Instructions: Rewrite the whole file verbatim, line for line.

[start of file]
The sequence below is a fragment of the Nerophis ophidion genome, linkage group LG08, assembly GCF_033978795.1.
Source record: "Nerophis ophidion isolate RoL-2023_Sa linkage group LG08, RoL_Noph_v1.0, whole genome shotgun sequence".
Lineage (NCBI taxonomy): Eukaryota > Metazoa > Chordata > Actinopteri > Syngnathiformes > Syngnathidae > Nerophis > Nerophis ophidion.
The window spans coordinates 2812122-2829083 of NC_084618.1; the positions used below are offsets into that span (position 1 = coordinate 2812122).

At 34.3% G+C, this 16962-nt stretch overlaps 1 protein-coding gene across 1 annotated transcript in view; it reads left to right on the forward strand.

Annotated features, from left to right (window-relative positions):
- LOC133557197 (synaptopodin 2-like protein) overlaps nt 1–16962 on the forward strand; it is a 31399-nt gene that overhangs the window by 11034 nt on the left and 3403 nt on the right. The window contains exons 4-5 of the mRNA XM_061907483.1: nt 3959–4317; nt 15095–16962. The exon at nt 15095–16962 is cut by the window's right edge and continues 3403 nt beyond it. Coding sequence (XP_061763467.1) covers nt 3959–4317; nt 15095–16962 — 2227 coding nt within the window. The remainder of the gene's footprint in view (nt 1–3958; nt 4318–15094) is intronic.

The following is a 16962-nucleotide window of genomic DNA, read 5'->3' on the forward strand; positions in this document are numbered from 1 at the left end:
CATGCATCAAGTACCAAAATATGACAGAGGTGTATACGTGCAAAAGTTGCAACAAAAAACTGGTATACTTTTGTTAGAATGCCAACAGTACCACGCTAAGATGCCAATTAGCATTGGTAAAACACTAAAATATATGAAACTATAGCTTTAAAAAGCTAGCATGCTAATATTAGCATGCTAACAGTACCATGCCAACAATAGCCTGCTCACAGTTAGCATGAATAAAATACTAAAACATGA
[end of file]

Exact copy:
The sequence below is a fragment of the Nerophis ophidion genome, linkage group LG08, assembly GCF_033978795.1.
Source record: "Nerophis ophidion isolate RoL-2023_Sa linkage group LG08, RoL_Noph_v1.0, whole genome shotgun sequence".
Lineage (NCBI taxonomy): Eukaryota > Metazoa > Chordata > Actinopteri > Syngnathiformes > Syngnathidae > Nerophis > Nerophis ophidion.
The window spans coordinates 2812122-2829083 of NC_084618.1; the positions used below are offsets into that span (position 1 = coordinate 2812122).

At 34.3% G+C, this 16962-nt stretch overlaps 1 protein-coding gene across 1 annotated transcript in view; it reads left to right on the forward strand.

Annotated features, from left to right (window-relative positions):
- LOC133557197 (synaptopodin 2-like protein) overlaps nt 1–16962 on the forward strand; it is a 31399-nt gene that overhangs the window by 11034 nt on the left and 3403 nt on the right. The window contains exons 4-5 of the mRNA XM_061907483.1: nt 3959–4317; nt 15095–16962. The exon at nt 15095–16962 is cut by the window's right edge and continues 3403 nt beyond it. Coding sequence (XP_061763467.1) covers nt 3959–4317; nt 15095–16962 — 2227 coding nt within the window. The remainder of the gene's footprint in view (nt 1–3958; nt 4318–15094) is intronic.

The following is a 16962-nucleotide window of genomic DNA, read 5'->3' on the forward strand; positions in this document are numbered from 1 at the left end:
CATGCATCAAGTACCAAAATATGACAGAGGTGTATACGTGCAAAAGTTGCAACAAAAAACTGGTATACTTTTGTTAGAATGCCAACAGTACCACGCTAAGATGCCAATTAGCATTGGTAAAACACTAAAATATATGAAACTATAGCTTTAAAAAGCTAGCATGCTAATATTAGCATGCTAACAGTACCATGCCAACAATAGCCTGCTCACAGTTAGCATGAATAAAATACTAAAACATGA